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A positive pregnancy test

Some women say they ‘just know’ they’ve conceived as soon as it’s happened, but for most of us it usually takes a missed period before we think we might be pregnant and rush off to do a test. However, there are some fairly common very early signs and symptoms of pregnancy that might give you a clue you’re expecting. Here’s what to look out for…

Top early pregnancy symptoms include:

Feeling sick

Morning sickness can begin almost immediately after you have conceived (and it doesn’t always occur in the morning!).

Needing to wee a lot

One of the first effects of pregnancy hormonal changes is to speed up the flow of blood through your kidneys, so your bladder fills more quickly, more often. Then, as your pregnancy progresses, the amount of blood in your body increases by as much as 50%, so there’s even more fluid for your kidneys to process.

Darker and/or tender nipples

No one knows for sure, but it’s assumed that darker nipples is another effect of those hormones flooding your body, stimulating the cells that produce skin pigmentation. The area around your nipple may look bumpy, too. This is caused by the growth of tiny glands that will produce oil to protect your nipples when breastfeeding, and while they grow they may make your nipples sore.

Feeling tired

Progesterone, one of the main hormones that support pregnancy, is well known to cause sleepiness. Added to that, your body is working hard to help your baby grow, taking up all your blood sugars and making your heart beat faster to pump the extra blood around your body. By the end of the first trimester (around week 12), you should start to feel much better.

A metallic taste in the mouth

The medical term for this is dysgeusia – a strange name for a strange condition! Your sense of both taste and smell may change and it’s thought this is caused by another hormone, oestrogen, but very little research has been done to find out why. If it bothers you, try getting rid of it by eating foods with sour flavours, such as pickles, citrus fruit and juices.

Lower backache

Although generally associated with later pregnancy, it’s not unusual to experience a dull ache in the early days, too. Hormones soften ligaments in your pelvis so it can expand to accommodate your growing baby – and this, coupled with weight gain, can make your back hurt. When pregnant, you’re more susceptible to urinary tract infection, and this can also cause lower back pain.

Implantation bleeding

About six to 12 days after conception, when the embryo implants itself in the uterine wall, you might experience pinky-brown spotting and cramping, but this will soon pass.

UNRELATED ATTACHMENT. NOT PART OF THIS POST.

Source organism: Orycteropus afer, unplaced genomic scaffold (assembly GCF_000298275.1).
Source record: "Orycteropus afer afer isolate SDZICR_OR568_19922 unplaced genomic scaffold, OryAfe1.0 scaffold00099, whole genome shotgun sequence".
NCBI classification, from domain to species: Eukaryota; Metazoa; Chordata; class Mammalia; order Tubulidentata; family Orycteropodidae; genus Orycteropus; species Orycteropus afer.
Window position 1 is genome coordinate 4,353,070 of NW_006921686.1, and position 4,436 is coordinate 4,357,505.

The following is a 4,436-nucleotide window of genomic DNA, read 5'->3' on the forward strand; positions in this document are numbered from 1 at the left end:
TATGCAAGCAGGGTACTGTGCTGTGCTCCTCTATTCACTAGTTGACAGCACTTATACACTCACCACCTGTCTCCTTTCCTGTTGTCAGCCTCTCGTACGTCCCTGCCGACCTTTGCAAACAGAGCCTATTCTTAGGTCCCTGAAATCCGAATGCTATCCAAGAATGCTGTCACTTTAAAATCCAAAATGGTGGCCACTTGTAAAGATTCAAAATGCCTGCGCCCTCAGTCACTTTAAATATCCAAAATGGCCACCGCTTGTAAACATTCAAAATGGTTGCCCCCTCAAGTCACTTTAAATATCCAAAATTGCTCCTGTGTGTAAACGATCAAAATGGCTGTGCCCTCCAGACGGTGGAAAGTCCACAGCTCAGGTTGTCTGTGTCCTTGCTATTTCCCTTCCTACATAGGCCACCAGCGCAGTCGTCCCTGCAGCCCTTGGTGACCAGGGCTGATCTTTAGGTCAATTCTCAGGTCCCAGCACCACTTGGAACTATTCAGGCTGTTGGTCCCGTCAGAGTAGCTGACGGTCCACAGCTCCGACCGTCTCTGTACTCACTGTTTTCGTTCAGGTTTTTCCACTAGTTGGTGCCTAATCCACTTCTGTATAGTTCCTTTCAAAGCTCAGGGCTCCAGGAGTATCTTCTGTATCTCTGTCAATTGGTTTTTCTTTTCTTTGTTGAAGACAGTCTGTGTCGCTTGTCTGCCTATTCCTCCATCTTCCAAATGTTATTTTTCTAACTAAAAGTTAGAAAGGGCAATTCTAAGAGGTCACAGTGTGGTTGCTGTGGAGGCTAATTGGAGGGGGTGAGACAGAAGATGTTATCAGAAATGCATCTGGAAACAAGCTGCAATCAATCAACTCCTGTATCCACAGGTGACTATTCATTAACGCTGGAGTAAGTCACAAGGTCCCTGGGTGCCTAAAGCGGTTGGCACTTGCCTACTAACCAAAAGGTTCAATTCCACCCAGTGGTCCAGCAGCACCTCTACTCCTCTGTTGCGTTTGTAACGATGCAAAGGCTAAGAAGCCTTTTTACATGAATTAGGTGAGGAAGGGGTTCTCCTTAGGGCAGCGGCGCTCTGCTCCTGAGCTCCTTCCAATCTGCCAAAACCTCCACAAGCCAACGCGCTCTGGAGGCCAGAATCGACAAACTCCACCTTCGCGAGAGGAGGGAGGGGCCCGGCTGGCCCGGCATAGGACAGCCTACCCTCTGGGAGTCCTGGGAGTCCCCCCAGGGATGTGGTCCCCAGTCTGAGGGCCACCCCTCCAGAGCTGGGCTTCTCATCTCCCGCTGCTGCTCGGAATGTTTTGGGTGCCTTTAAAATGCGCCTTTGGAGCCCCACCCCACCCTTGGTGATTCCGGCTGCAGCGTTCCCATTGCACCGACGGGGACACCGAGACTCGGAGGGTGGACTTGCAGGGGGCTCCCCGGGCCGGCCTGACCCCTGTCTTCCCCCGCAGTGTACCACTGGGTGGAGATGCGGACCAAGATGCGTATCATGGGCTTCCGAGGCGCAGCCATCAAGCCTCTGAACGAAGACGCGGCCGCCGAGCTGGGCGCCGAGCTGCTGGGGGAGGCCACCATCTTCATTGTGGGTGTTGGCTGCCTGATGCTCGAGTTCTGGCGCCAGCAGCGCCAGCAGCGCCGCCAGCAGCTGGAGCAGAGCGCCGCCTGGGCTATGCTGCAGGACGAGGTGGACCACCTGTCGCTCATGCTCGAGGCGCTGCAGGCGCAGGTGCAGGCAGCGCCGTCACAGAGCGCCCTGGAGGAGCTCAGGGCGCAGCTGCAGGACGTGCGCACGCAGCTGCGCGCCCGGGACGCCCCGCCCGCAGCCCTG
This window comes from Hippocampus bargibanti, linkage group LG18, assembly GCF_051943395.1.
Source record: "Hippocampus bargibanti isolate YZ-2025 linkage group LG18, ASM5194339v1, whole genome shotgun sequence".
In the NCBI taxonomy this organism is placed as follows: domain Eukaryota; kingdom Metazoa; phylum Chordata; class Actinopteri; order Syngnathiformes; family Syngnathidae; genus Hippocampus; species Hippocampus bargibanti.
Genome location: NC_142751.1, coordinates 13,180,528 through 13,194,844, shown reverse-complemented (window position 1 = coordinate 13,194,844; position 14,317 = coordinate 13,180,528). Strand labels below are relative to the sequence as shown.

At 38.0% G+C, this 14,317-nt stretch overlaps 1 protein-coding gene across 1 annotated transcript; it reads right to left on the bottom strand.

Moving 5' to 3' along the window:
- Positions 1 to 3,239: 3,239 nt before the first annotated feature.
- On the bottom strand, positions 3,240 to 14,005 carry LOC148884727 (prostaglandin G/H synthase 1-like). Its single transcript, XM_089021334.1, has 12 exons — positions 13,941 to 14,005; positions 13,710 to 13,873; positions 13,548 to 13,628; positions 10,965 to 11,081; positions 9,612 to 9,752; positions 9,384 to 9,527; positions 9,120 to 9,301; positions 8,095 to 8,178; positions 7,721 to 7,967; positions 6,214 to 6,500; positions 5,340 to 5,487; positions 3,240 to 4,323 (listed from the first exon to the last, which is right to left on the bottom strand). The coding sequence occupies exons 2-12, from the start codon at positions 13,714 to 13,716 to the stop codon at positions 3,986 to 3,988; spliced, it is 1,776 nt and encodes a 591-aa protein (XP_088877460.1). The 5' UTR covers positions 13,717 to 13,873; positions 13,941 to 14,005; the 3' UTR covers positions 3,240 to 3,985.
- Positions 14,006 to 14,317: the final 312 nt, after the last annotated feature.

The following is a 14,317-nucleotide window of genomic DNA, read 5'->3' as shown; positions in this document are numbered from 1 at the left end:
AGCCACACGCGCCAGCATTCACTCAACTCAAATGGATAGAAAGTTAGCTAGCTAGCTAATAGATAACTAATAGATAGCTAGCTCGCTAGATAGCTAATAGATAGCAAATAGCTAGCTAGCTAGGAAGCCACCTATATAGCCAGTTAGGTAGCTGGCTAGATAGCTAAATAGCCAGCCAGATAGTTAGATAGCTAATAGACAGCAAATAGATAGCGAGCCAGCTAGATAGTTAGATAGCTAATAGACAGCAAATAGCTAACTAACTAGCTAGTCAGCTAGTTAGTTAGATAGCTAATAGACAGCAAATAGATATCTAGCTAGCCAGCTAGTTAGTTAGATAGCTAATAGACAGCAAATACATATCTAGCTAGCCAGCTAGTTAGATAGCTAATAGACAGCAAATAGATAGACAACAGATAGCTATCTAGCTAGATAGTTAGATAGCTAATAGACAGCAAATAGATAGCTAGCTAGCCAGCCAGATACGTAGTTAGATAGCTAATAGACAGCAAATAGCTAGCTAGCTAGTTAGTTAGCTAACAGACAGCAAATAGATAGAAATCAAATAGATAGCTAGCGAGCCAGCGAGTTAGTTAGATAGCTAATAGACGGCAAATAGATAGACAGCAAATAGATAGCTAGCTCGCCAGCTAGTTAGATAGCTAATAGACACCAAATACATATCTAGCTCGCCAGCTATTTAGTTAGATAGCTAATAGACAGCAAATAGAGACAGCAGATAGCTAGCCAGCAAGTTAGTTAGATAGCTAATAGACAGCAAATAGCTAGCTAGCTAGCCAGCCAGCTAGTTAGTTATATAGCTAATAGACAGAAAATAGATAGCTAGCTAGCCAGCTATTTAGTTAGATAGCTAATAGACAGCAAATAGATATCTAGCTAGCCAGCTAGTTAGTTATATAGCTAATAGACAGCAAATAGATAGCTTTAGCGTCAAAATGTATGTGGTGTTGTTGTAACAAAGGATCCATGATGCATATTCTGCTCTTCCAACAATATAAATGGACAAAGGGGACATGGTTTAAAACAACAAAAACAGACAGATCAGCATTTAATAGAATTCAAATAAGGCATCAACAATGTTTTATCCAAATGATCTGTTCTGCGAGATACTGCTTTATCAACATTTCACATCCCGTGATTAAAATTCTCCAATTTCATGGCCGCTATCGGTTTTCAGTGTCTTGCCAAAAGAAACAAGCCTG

Feeling dizzy or faint

Blood pressure usually drops in the first 16-20 weeks of pregnancy, so you may feel light-headed or dizzy. Early in pregnancy, a feeling of faintness may also be triggered by low blood sugar.

Food cravings

Cravings or a dislike of certain foods can start as soon as you’ve conceived. Again, it’s generally all down to your hormones.

Pregnancy tests

Of course, the best way to confirm that you’re going to be a mum is to do a pregnancy test. You can make an appointment with your GP for one or, if you want to know right now – and who wouldn’t? – just pop down to your local Tesco or Tesco Pharmacy for a kit.

Basic pregnancy tests involve weeing on a stick to check if the HCG (human chorionic gonadotrophin) hormone is present. If no change occurs or a ‘not pregnant’ sign appears, the test is negative. Sometimes, especially if you’re testing on the day your period’s due, you may just see a faint change – this could still indicate a positive result, so do another test in a few days to be sure.

If the test is negative but in your heart of hearts you still think you might be pregnant, you can always do another test a few days later, or ask your GP for a blood test so you’re certain.

What to do next if you have a positive pregnancy test

Congratulations! Make an appointment with your GP to confirm exactly how pregnant you are and find out your due date. The average pregnancy lasts 266 days from conception but as it can be difficult to know exactly when conception occurred, your due date is usually calculated from the first day of your last period.